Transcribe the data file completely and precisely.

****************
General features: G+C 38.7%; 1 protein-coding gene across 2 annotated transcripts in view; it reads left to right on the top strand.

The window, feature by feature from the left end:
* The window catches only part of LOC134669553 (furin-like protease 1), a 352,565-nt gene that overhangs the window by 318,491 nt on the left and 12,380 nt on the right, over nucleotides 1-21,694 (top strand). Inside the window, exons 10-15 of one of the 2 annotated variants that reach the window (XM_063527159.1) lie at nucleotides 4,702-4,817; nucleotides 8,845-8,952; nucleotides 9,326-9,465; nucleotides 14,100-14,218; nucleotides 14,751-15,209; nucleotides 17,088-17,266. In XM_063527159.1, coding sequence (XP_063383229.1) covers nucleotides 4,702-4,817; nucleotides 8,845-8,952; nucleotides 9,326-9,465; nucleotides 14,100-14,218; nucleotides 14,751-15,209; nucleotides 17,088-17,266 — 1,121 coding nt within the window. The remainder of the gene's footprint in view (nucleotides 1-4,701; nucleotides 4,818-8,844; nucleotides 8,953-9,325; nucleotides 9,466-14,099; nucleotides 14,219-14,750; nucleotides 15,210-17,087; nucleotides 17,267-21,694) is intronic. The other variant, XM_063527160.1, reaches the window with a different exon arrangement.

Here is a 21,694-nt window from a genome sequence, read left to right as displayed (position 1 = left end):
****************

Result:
General features: G+C 38.7%; 1 protein-coding gene across 2 annotated transcripts in view; it reads left to right on the top strand.

The window, feature by feature from the left end:
* The window catches only part of LOC134669553 (furin-like protease 1), a 352,565-nt gene that overhangs the window by 318,491 nt on the left and 12,380 nt on the right, over nucleotides 1-21,694 (top strand). Inside the window, exons 10-15 of one of the 2 annotated variants that reach the window (XM_063527159.1) lie at nucleotides 4,702-4,817; nucleotides 8,845-8,952; nucleotides 9,326-9,465; nucleotides 14,100-14,218; nucleotides 14,751-15,209; nucleotides 17,088-17,266. In XM_063527159.1, coding sequence (XP_063383229.1) covers nucleotides 4,702-4,817; nucleotides 8,845-8,952; nucleotides 9,326-9,465; nucleotides 14,100-14,218; nucleotides 14,751-15,209; nucleotides 17,088-17,266 — 1,121 coding nt within the window. The remainder of the gene's footprint in view (nucleotides 1-4,701; nucleotides 4,818-8,844; nucleotides 8,953-9,325; nucleotides 9,466-14,099; nucleotides 14,219-14,750; nucleotides 15,210-17,087; nucleotides 17,267-21,694) is intronic. The other variant, XM_063527160.1, reaches the window with a different exon arrangement.

Here is a 21,694-nt window from a genome sequence, read left to right as displayed (position 1 = left end):